The upshot was powerful lobbies such as the US Chamber of Commerce turned up the heat on the Obama Administration to ratify the Korean United States FTA which had been stuck in the Congress. The deal is now in place and Lee's failure to strongly push the NZ talks through to their conclusion makes it look as if New Zealand was simply a pawn in a bigger play.

To avert this perception, Key could also usefully resort to harder-nosed megaphone diplomacy and call Lee out on South Korea's intransigence.

Using the blunt language that businessmen respect, Key could tell Lee that New Zealand wants more out of its relationship with South Korea than to be treated as a pawn in the larger player's international trade strategy, that New Zealand came to South Korea's rescue when it was invaded by its northern neighbour in what became known as the Korean war, that New Zealand is prepared to play a role in supporting South Korea's "middle power diplomacy" and that New Zealand is prepared to help South Korea achieve its strategic imperative to ensure food security for its citizens.

Adopting a more hard-nosed approach might just tip the balance.

The NZ International Business Forum has done an enormous amount of work to assist in building a domestic constituency in Korea for the FTA.

Leading players across this country's industry, agribusiness and service providers have attended seminars in Seoul with their Korean counterparts to build a way forward. This business-led diplomacy comes at a cost for NZ firms but they have trekked up to Seoul to press the case.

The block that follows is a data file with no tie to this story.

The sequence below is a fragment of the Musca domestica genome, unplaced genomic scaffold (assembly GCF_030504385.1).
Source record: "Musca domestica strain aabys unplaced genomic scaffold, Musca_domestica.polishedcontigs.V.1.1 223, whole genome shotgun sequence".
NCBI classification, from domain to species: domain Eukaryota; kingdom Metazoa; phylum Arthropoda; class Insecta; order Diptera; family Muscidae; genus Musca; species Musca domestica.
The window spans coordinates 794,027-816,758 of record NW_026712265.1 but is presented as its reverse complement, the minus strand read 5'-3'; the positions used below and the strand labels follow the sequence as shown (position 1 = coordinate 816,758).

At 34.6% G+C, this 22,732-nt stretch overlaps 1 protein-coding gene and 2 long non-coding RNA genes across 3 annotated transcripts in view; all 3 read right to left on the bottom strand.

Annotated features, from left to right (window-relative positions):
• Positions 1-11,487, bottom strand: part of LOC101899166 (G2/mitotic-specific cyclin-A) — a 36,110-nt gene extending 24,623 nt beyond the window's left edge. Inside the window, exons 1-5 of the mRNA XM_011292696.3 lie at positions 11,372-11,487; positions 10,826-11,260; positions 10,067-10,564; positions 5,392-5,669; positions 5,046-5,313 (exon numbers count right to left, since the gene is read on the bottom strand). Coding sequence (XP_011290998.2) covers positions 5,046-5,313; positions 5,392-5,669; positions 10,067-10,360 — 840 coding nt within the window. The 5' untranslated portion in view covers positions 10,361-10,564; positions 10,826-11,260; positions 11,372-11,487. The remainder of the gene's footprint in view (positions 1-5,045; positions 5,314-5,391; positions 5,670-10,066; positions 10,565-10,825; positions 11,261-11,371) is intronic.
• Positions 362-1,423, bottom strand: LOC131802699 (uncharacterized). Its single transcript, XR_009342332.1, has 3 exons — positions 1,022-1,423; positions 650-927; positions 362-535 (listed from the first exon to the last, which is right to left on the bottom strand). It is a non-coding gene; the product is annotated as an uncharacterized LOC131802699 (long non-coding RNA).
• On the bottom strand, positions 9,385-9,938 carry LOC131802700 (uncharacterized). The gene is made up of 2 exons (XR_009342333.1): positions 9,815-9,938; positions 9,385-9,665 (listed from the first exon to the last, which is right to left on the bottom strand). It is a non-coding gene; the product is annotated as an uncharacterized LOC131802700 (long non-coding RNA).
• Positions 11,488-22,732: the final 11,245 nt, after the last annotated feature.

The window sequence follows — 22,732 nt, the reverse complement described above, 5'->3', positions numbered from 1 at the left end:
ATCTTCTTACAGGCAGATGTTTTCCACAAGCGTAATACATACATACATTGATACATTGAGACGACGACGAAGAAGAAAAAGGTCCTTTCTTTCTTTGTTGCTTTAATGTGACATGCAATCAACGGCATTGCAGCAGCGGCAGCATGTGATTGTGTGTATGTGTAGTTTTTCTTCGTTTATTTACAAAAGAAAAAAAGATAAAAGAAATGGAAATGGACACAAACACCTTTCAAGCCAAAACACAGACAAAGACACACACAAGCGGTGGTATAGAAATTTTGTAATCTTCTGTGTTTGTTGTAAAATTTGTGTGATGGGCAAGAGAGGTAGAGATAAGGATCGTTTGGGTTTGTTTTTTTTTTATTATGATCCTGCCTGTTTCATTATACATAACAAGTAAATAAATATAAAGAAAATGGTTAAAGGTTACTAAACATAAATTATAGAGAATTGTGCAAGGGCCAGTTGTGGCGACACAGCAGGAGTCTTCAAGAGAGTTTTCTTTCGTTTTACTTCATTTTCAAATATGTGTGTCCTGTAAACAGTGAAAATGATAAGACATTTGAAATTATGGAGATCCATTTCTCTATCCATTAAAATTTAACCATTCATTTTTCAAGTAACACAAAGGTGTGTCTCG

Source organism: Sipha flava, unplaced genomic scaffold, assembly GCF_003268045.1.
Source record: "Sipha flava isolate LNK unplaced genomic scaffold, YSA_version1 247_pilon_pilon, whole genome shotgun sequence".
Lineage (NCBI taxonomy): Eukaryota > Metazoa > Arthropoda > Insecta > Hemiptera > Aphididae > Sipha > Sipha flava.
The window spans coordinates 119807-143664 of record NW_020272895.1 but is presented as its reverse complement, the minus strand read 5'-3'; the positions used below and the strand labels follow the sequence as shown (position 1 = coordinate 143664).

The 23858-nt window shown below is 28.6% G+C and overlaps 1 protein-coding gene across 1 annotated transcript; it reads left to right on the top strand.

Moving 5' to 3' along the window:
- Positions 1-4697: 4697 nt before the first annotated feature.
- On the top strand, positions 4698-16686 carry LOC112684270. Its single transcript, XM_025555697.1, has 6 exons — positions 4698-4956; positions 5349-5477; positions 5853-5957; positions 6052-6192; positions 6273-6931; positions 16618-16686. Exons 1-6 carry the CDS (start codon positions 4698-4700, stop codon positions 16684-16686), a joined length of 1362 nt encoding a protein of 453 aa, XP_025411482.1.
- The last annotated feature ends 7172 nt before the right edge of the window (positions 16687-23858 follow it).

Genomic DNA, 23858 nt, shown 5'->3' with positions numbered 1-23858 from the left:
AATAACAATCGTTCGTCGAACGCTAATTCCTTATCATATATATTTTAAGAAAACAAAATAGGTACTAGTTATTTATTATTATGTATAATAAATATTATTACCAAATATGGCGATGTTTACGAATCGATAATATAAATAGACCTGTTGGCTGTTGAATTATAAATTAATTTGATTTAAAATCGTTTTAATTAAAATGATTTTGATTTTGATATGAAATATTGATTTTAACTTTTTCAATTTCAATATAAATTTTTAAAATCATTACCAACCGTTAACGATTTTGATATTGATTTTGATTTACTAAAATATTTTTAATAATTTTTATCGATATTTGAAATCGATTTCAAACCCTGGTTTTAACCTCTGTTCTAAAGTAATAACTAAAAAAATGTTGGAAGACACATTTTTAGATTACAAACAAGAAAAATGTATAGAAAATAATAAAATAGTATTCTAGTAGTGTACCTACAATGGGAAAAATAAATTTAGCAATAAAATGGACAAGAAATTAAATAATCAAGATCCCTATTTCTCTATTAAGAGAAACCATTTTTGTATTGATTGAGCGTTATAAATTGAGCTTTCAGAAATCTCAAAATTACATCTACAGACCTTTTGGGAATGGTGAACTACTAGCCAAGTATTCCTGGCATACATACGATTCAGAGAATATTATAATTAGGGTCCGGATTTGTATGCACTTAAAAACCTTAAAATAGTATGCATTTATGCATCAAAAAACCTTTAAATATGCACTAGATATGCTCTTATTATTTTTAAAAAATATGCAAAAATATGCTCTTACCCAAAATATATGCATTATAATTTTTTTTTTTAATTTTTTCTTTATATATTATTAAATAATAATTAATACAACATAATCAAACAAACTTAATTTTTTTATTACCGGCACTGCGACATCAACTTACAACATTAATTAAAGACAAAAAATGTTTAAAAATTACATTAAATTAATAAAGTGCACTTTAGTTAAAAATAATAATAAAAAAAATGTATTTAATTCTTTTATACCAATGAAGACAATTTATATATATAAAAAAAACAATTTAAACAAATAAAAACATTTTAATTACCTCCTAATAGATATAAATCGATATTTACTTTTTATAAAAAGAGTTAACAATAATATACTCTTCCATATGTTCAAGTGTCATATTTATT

In truth there is strong complementarity between the two nations' agriculture sectors. New Zealand does not produce rice and had only a small portion of grain-fed beef - which was a sticking point for South Korean farmers in the US deal.

The influential Hyundai Research Institute predicts food crises as a result of world population increases in developing countries. The institute has suggested the Korean Government should try to secure overseas food in preparation for such crises.

Korea imports 70 per cent of its needs and sees the prospective FTA with New Zealand as helping to secure reliable food supplies for Koreans - a challenge that eludes its own agricultural sector.

The level of food self-sufficiency is low because of the lack of arable land. On a per capita basis there is only 0.04 hectares per person - much smaller that the 1.5ha in the US. The Korean dairy industry is substantially comprised of small holdings and is not on New Zealand's industrial scale.

The potential sticking problem from the New Zealand end is that South Korea also wants to achieve this through the proposed investment chapter in the FTA.

This would point the way for Korean companies to co-invest in the dairy sector here (and buy farms) - something that may not be popular in New Zealand right now.

From a Korean standpoint the gains from a reduction of New Zealand tariffs are not huge.

Apart from securing long-term food supply it also wants to use the negotiating process to drive a closer relationship to clear the way for more Korean investment in resources here such as forestry and energy.

Getting the talks back on to these strategic imperatives is more useful than playing up to Lee. There is long-term value to be had.

- NZ Herald

Have your say

We aim to have healthy debate. But we won't publish comments that abuse others. View commenting guidelines.

1200 characters left

Sort by
  • Oldest

© Copyright 2014, APN New Zealand Limited

Assembled by: (static) on red akl_a5 at 22 Aug 2014 02:15:31 Processing Time: 286ms